An experiment on a new type of light rail track has started at the National Arboretum.
The 20-metre x 30-metre ”Green Track Prototype” runs sections of steel rail through four garden beds filled with different species of grass, other low-lying plants, and trees.
It’s a test bed to see whether the same greenery can be replicated along various sections of Canberra’s light rail network, and flourish despite Canberra’s harsh climate.
“We’re looking at the different types of track as well as landscaping and how the overall greenery perseveres through the seasons,” Major Projects Canberra project director Julia Pucci said.
One side of the project features two species of native turf, and the other various low-lying plants scattered among cobblestones. To replicate the full effect, concrete substructures and even a vehicle-locating system have been built into it, too.
“The one on the farthest side actually sits within an encapsulation, so will generate more heat during the summer, while the one on the closer side is pulled down,” Ms Pucci explained.
“Canberra has a unique environment and we need to make sure we’ve got the right solution for Canberra.”
Green track isn’t new. The idea has been implemented in plenty of European cities, while closer to home, the Parramatta line in Sydney will feature several sections of it after a successful test of the native, drought-resistant ”Nara” Zoysia grass and solar-powered irrigation system.
The ACT Government is eyeing up three sections of the local network to receive the green-track treatment.
These include Northbourne Avenue, to complement the “overall landscape design of Northbourne Place”; another section along London Circuit in front of the Melbourne Building (to be mirrored by a similar planting in the median strip out the front of the Sydney Building); and a final stretch on Commonwealth Avenue to ensure the track blends in with the surrounding grass.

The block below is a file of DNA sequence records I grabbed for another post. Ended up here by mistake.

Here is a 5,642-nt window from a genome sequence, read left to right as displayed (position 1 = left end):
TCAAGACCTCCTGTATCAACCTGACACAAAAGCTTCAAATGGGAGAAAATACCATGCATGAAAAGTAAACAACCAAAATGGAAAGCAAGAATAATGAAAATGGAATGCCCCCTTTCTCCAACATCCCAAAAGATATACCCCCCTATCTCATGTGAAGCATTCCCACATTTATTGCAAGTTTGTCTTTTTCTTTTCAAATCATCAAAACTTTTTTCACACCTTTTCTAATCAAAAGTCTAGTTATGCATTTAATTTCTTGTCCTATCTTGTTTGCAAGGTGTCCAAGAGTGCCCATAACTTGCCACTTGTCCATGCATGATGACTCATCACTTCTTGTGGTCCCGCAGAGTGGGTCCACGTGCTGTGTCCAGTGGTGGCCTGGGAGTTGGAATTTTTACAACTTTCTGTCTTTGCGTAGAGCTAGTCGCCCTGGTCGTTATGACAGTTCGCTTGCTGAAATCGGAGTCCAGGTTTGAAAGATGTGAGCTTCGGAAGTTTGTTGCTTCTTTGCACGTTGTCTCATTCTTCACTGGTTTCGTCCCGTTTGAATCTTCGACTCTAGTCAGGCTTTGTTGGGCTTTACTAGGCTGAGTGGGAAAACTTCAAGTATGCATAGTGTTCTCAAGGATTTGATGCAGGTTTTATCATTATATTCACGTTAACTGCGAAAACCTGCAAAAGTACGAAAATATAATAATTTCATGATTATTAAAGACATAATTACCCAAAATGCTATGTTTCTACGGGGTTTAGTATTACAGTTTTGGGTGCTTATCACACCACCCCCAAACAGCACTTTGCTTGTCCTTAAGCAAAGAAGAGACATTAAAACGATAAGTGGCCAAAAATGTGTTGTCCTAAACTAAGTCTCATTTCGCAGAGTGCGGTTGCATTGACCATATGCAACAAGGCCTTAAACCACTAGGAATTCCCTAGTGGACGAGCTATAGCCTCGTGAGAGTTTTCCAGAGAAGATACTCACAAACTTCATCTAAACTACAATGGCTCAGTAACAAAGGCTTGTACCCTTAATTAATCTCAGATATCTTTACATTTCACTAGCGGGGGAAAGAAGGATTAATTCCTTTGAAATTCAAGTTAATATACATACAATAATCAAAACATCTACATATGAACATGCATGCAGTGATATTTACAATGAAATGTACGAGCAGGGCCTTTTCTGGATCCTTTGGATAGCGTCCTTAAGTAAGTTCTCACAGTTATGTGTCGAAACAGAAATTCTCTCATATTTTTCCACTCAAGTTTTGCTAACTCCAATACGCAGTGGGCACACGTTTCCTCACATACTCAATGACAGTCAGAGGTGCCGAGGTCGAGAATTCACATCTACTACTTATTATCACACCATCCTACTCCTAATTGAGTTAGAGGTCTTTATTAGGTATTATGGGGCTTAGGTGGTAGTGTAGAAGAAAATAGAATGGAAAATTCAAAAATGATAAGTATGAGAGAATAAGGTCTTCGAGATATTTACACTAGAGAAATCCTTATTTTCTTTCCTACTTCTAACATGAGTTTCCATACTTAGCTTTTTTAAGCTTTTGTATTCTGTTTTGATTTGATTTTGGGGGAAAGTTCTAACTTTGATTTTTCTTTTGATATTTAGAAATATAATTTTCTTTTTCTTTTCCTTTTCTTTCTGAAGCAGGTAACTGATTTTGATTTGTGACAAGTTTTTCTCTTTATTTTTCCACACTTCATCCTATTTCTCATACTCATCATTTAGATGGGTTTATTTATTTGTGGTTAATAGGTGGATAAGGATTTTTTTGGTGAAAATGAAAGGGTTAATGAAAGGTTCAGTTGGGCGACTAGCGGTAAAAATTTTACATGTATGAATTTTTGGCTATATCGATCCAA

Minister for Transport Chris Steel said the three sections formed “part of our vision for creating high-quality, sustainable streets”.
“Green track is not only attractive, but also delivers benefits in terms of cooling our streets, improving water drainage, and reducing noise in our city,” he said.
There’s a safety aspect, too.
“We don’t want people to walk across … tracks … and so the low-lying shrub cover will indicate that it’s not a place to be walking,” Mr Steel said.
He admitted there had been mixed reactions on the current spread of native grasses along Northbourne Avenue – “I know some people don’t like it” but others “think it actually fits in really well with the bush capital … and Limestone Plains woodland”.
The next stages of light rail will move to reflect “the more exotic species” on display throughout the national capital area.
“Part of the green track will involve the planting of these exotic species – for example, pin oaks on Commonwealth Avenue will add to the canopy cover and have a turf mix underneath which will provide a fantastic boulevard leading into the Parliamentary Triangle.”
But is a bit of greenery between the tracks window-dressing on a project that’s already not going to carry its first passengers until 2028?
Public Transport Association of Canberra (PTCBR) chairperson Ryan Hemsley agreed the “key thing people are looking for is delivery” of Stage 2A.
At present, getting light rail from its current stop on Northbourne Avenue along London Circuit to Commonwealth Avenue is set to cost $577 million and take four years.
The next step, across the bridge and into the Parliamentary Triangle, is still waiting on approvals from the National Capital Authority (NCA), and that’s before it travels down Adelaide Avenue and on through to Woden.
But Mr Hemsley said the green track would play a vital role in ensuring light rail met the “specific requirements” of the national capital area and protected “all those landscape values”.
“It demonstrates it’s the perfect technology to use for this important corridor between Canberra’s southern and northern suburbs,” he said.
The green-track experiment will run for at least a year and is on display near the Margaret Whitlam Pavilion at the National Arboretum.